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Technology and the Resilience of Metropolitan Regions

Digital technologies and the future of cities

Can today's city govern well if its citizens lack modern technology? How important is access to computers for lowering unemployment? What infrastructure does a city have to build in order to attract new business? Michael A. Pagano curates engagement with such questions by public intellectuals, academics, policy analysts, and citizens. Each essay explores the impact and opportunities technology provides in government and citizenship, health care, workforce development, service delivery to citizens, and metropolitan growth. As the authors show, rapidly emerging technologies and access to such technologies shape the ways people and institutions interact in the public sphere and private marketplace. The direction of metropolitan growth and development, in turn, depends on access to appropriate technology scaled and informed by the individual, household, and community needs of the region.

An in-depth and perceptive collection, Technology and the Resilience of Metropolitan Regions confronts the increasing challenges faced by metropolitan regions not only in governing, but in ensuring a sustainable and acceptable quality of life for their citizens.

Contributors are Randy Blankenhorn, Bénédicte Callan, Jane E. Fountain, Chen-Yu Kao, Sandee Kastrul, Karen Mossberger, Daniel X. O'Neil, Michelle Stohlmeyer Russell, Kuang-Ting Tai, Alfred Tatum, Stephanie Truchan, Darrell M. West, and Howard Wial.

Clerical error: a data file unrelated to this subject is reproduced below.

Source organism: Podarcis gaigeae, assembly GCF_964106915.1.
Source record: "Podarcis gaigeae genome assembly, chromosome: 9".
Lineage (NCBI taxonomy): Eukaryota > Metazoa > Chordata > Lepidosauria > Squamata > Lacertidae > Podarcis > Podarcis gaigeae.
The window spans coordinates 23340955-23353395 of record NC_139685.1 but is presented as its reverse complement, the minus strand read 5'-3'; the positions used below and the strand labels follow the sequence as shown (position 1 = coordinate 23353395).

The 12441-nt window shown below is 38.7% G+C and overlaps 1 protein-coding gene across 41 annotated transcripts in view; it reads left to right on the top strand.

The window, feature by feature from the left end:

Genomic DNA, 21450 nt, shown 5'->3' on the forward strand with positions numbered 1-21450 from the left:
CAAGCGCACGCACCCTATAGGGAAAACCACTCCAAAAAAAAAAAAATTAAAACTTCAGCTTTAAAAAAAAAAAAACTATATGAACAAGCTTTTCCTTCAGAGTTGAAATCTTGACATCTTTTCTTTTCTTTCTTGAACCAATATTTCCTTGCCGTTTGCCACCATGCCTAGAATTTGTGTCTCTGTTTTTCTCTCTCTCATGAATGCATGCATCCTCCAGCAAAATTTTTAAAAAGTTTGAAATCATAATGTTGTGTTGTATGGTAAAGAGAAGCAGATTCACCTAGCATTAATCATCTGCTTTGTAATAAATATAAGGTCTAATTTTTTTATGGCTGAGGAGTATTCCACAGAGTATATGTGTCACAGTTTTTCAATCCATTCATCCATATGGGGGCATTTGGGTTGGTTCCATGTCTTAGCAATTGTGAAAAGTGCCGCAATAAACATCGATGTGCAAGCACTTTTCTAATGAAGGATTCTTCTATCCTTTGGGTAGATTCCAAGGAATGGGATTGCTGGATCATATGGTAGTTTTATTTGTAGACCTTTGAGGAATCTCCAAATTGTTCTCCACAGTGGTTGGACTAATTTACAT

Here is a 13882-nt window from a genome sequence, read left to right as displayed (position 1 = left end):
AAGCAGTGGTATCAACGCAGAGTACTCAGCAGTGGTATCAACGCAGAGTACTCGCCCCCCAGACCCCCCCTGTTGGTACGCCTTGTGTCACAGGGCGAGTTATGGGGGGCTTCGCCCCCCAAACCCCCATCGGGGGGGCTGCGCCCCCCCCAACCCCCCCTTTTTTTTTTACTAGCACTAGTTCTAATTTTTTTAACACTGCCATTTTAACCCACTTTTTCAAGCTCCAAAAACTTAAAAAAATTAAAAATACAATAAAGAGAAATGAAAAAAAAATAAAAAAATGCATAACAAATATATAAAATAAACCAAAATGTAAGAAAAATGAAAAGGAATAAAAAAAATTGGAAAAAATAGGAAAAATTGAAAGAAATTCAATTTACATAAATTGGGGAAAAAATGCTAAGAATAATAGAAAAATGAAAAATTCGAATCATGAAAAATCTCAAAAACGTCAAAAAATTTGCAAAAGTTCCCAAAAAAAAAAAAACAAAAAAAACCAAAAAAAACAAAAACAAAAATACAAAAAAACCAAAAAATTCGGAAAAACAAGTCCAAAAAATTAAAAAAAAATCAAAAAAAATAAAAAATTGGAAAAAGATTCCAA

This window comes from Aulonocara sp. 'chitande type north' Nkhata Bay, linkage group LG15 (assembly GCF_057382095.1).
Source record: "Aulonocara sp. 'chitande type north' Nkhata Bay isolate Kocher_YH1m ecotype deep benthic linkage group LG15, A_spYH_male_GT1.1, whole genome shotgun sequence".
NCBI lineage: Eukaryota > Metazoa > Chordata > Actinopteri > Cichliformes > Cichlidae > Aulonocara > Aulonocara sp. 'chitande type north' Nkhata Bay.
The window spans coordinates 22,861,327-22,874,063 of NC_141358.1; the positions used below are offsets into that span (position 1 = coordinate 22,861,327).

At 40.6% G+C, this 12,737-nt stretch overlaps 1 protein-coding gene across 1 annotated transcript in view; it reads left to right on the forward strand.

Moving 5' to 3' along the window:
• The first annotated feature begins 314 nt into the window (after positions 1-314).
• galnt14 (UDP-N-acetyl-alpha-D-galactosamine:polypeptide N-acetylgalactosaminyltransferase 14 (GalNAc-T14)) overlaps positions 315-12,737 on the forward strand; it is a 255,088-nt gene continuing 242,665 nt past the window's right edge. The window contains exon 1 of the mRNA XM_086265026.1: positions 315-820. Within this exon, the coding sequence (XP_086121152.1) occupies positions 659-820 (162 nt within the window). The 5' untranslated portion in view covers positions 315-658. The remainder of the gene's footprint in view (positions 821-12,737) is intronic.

"With ever-increasing shifts in the social and economic fabric of our urban regions, resiliency relies on people and institutions to have the resources and capabilities to find innovative ways to access, produce, generate, store, share, mash-up, and reuse disparate bits of information to redefine how a city enables its citizens to prosper. The collection of perspectives in Technology and the Resilience of Metropolitan Regions offers fresh and deep insight into the nuances that civic leaders need to understand. The authors show the way to developing and implementing the strategies around information and communication technology that will allow people to thrive in our next-generation cities. It's a must-read and must-discuss for civic leaders building new broadband networks to support new digital ecosystems and making new plans to expand government service delivery, catalyze economic development, and improve schools and libraries."--Jon Gant, Director of the Center for Digital Inclusion

"These essays make the case that technology is about urban infrastructure, workforce effectiveness, and commerce. They survey domains from very different disciplines joined by the common reality that people are moving to cities and cities are digital realms."--Ted Smith, Chief of Civic Innovation, Louisville Metro Government

The College of Urban Planning and Public Affairs of the University of Illinois at Chicago and the University of Illinois Press gratefully acknowledge that publication of this book was assisted by a grant from the John D. and Catherine T. MacArthur Foundation.

Michael A. Pagano is dean of the College of Urban Planning and Public Affairs and professor of public administration at the University of Illinois at Chicago (UIC). He is a fellow of the National Academy of Public Administration, faculty fellow of UIC's Great Cities Institute, and editor of Metropolitan Resilience in a Time of Economic Turmoil.

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